Advocate Health Care and GE Healthcare, a national leader in low dose, high performance imaging, are collaborating to further reduce radiation dose in Computed Tomography (CT). The project fits with Advocate’s triple aim to provide better care for patients, better care for the population, all while reducing inefficiencies that can drive up cost. The partnership is one of the first announced for GE Blueprint for low dose, a comprehensive campaign in which GE Healthcare is working alongside leading U.S. health systems to further reduce radiation dose in CT imaging. Leaders from Advocate and GE Healthcare unveiled the Advocate-based GE Blueprint for low dose in September 2012.
Advocate’s radiation dose reduction program includes a plan to install the GE DoseWatch software on all its diagnostic and radiation therapy CT scanners. The technology allows for precise management of dose data. Advocate will also participate in the American College of Radiology (ACR) Dose Index Registry (DIR). The national database allows CT facilities to compare their dose levels to other CT facilities across the country. Launched in June 2012, GE Blueprint offers a comprehensive approach based on an assessment of a health care provider’s technology, people and processes and helps identify breakthrough imaging technologies, system-specific solutions and processes, and comprehensive imaging “blueprints” to help providers achieve low-dose, high-definition diagnostic capabilities. Additionally, solutions such as DoseWatch*, a first-of-its-kind management tool, will further enable Advocate and other providers to measure, track and optimize patient radiation dose over time.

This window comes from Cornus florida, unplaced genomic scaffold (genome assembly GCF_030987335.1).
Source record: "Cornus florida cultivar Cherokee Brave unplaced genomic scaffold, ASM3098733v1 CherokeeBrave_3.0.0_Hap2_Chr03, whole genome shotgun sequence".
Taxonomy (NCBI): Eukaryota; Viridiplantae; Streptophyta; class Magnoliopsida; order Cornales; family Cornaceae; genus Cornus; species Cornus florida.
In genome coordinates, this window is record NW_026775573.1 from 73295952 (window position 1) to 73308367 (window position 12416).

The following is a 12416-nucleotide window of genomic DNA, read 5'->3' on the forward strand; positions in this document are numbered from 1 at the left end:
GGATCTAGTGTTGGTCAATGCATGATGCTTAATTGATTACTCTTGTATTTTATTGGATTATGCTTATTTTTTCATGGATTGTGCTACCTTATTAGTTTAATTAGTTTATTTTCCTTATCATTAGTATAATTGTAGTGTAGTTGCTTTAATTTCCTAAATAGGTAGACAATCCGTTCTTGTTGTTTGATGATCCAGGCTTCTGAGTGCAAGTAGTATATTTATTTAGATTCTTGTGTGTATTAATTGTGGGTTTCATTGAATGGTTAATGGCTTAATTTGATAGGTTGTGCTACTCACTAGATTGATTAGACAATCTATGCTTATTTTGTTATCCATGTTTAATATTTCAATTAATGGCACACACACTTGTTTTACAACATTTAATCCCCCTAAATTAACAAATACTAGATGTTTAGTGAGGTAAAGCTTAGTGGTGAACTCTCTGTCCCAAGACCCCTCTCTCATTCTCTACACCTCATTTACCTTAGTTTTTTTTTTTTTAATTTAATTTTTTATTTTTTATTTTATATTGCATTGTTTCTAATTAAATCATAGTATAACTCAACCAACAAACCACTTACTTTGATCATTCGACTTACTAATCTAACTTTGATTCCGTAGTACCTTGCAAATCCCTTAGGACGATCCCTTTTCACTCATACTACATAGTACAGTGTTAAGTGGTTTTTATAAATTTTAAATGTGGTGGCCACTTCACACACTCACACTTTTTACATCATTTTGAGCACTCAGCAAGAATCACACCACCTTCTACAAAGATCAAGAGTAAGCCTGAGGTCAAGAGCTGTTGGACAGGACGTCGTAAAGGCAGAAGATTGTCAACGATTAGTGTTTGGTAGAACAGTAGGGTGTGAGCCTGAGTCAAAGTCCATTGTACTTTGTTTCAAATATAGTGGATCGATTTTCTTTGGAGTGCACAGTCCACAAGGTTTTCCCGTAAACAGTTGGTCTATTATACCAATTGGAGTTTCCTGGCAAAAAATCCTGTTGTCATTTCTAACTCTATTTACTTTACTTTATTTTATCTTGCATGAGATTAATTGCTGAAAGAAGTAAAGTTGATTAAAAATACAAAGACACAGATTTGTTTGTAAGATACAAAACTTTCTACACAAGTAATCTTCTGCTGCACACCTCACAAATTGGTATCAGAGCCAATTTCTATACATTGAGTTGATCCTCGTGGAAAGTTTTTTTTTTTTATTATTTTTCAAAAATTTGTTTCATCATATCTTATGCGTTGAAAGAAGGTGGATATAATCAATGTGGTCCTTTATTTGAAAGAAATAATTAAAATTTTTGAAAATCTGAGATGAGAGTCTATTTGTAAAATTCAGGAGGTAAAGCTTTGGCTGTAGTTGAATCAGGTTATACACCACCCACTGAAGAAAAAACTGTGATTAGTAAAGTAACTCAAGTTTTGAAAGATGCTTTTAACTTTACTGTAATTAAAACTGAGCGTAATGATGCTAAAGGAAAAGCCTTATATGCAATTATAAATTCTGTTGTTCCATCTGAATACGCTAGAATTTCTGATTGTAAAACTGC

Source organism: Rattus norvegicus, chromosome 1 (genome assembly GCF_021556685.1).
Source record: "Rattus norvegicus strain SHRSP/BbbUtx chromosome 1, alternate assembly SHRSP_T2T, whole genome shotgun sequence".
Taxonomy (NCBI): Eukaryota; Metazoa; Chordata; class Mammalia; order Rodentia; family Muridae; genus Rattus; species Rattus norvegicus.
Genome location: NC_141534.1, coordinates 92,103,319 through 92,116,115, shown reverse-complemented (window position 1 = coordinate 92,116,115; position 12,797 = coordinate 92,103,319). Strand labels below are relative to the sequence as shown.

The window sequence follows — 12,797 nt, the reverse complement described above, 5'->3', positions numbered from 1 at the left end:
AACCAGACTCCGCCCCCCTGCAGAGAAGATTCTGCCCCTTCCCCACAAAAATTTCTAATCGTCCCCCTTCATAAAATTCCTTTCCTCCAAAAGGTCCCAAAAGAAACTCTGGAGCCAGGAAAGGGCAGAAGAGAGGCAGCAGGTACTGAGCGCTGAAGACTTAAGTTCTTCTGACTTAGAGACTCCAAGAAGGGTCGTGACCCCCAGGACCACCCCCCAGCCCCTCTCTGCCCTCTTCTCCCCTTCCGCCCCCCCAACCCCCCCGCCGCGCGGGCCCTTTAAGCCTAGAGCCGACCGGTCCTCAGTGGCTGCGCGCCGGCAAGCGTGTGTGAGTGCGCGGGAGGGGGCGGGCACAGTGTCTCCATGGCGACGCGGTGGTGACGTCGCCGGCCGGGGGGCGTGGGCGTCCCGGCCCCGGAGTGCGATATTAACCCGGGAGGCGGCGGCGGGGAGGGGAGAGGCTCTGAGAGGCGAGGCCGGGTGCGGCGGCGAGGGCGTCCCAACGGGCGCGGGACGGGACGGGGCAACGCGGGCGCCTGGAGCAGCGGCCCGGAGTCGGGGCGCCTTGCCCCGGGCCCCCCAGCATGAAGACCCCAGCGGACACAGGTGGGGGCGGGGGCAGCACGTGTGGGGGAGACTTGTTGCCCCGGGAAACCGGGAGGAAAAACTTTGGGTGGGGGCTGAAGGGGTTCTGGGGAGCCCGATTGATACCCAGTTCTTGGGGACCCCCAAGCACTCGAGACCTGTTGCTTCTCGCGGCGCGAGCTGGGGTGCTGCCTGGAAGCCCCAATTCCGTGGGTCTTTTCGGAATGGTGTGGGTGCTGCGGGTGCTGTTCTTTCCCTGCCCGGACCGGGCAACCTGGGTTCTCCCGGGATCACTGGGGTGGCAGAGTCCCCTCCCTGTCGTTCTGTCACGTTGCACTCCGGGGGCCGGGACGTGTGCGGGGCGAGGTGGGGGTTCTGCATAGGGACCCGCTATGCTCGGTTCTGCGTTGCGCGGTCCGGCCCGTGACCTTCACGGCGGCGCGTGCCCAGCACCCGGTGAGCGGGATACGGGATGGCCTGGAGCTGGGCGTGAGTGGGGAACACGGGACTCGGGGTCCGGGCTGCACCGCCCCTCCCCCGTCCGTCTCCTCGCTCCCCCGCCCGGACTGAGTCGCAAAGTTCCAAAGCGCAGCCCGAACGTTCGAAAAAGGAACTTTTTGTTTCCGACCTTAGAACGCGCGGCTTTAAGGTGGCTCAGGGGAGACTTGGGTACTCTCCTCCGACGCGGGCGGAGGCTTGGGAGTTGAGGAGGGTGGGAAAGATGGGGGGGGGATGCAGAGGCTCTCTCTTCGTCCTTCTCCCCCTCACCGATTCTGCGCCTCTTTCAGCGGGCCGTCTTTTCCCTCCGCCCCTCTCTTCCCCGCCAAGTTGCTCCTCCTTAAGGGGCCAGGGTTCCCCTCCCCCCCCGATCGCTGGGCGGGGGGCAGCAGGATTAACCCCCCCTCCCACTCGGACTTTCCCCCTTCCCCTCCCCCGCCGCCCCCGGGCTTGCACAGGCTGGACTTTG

“GE Healthcare has long collaborated with healthcare providers as they work to continuously reduce radiation dose in CT imaging,” said Steve Gray, vice president and general manager for Computed Tomography at GE Healthcare. “Building upon our announcement last November to invest more than $800 million in the development of low-dose technologies over 15 years, GE Blueprint will help hospitals optimize imaging departments systemically and significantly.”
Low Dose at Advocate BroMenn Medical Center
As part of the Advocate radiology council, Advocate BroMenn Medical Center is actively participating in low dose initiatives. Over the past few years the radiology department has gone beyond the required standards and received Accreditation status by ACR (American College of Radiology) for CT, Nuclear Medicine, and MRI as a means of benchmarking process, image quality, and radiation exposure.
In 2011, radiologists revised CT protocols that resulted in a 50% exposure reduction for many of the CT procedures. Following that, software was installed on the 64-slice CT unit and reduced radiation by another 35-50%. The radiology department also converted from CR (computed radiography) to DR (Direct Radiography) technology. This change in technology for routine x-rays reduces radiation dosage by at least 50%.
In 2012, BroMenn Medical Center’s Nuclear Medicine section installed software that allows the use of half the normal radioisotopes to be used while still maintaining high quality imaging. This same software also allows the total acquisition time to be cut in half, providing a more comfortable experience for patients, as they do not have to lay still for as long a time.
Along with other Advocate facilities, BroMenn Medical Center is participating in the American College of Radiology’s Dose Registry Program, whereby all CT procedures will be monitored for actual exposure for each scan.
For more information, contact Brenda Downen, Radiology, at 309.268.5223.